JAN 29, 2024 10:19 AM PST

Solving Lab-Grown Meat's Expensive Problem

WRITTEN BY: Carmen Leitch

Humans raise and slaughter vast numbers of animals for our food. All of that meat production has a high environmental cost. Meat is thought to generate far more greenhouse gases during production compared to plant based foods. The animals in industrial agriculture operations, particularly cattle, require huge amounts of land, feed, and water. It's been argued that we could dramatically reduce the impact of climate change if meat production was halted. But millions of people are used to eating meat every day, sometimes at multiple meals per day. Many of these folks won't turn easily to a plant based diet.

Image credit: Pixabay

Meat substitutes could be an alternative to the use of animals. One potential option is meat grown in a lab; scientists can collect cells from animals and then grow the cells in dishes to generate muscle, fat, and connective tissue, like a slab of meat. But even though it has been done successfully, this technology has faced many hurdles, and there are major barriers that prevent its use on a massive scale.

One problem is growth factors. Cells growing in culture need to be fed nutrients and the right mixture of molecules so the right tissue will grow. Animal cells also require a lot more specialized care compared to bacterial cells, and these meat cultures have to be kept relatively sterile. Some have noted that there can also a be high environmental cost to these processes.

But scientists may have made a breakthrough. New research has shown that beef cells can be engineered to generate their own growth factors, which could dramatically reduce production costs in the realm of lab-grown meat.

Growth factors, such as fibroblast growth factor (FGF) can coax stem cells to begin to specialize and mature into skeletal muscle cells, and generate skeletal muscle tissue, which we might know as hamburger or steak. Publishing in Cell Reports Sustainability, scientists have now created beef cells that produce FGF themselves, so FGF does not have to be extracted from somewhere else and added to the meat culture.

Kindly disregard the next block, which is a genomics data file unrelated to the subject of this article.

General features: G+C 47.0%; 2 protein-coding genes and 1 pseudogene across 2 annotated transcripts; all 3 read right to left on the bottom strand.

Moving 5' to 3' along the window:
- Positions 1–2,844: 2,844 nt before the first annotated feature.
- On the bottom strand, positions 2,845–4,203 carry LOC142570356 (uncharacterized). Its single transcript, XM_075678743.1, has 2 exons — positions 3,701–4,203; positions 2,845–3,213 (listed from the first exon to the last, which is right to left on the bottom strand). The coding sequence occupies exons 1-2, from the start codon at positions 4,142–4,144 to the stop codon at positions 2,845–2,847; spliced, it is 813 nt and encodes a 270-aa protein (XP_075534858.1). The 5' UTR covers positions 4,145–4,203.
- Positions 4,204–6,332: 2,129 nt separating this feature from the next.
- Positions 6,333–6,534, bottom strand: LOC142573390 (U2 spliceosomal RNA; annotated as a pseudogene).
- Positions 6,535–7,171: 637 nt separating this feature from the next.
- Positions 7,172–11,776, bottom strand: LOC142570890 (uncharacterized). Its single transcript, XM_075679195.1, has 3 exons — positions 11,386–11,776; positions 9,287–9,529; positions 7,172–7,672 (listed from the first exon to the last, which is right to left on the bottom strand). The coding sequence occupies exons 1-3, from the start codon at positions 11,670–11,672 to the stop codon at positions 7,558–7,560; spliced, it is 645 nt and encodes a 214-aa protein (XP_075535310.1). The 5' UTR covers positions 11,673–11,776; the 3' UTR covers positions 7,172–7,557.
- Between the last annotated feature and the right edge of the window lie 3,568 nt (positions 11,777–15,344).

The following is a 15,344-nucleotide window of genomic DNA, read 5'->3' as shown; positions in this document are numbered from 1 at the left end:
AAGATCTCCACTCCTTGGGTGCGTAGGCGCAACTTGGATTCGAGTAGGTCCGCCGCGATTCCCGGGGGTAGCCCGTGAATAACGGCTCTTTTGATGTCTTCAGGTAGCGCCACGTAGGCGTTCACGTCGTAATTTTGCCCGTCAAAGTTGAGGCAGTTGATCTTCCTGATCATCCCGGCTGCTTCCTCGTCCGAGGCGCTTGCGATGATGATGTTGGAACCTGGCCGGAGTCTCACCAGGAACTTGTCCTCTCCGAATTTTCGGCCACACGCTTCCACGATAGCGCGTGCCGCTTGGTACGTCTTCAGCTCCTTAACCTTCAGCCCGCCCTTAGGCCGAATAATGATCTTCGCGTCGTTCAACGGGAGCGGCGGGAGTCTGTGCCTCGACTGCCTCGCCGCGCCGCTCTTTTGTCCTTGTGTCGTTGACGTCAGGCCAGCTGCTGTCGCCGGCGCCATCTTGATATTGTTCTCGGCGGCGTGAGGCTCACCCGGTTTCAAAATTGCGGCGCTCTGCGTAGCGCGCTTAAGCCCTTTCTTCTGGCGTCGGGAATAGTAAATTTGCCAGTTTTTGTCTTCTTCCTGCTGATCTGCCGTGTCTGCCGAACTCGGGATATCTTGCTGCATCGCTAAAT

"FGF is not exactly a nutrient," said first study author Andrew Stout, Director of Science at Tufts Cellular Agriculture Commercialization Lab. "It's more like an instruction for the cells to behave in a certain way."

Growth factors are an extremely expensive additive to cell culture media, which feeds the growing cells. These factors also have to be continuously replenished. This new approach may pave the way to the creation of lab-grown meat on an industrial scale.

Interestingly, the researchers did not add genes to these bovine cells. Instead, they simply edited the genes that were already in the cells' genomes so that they would express certain molecules. The researchers noted that this may also simplify approval processes that would allow for the consumption of this meat.

The team is continuing to improve their approach, and it may also be useful for the production of other types of meat such as chicken or pork.

"While we significantly cut the cost of media, there is still some optimization that needs to be done to make it industry-ready," said Stout. "We did see slower growth with the engineered cells, but I think we can overcome that."

Sources: Tufts University, Cell Reports Sustainability

About the Author
Bachelor's (BA/BS/Other)
Experienced research scientist and technical expert with authorships on over 30 peer-reviewed publications, traveler to over 70 countries, published photographer and internationally-exhibited painter, volunteer trained in disaster-response, CPR and DV counseling.
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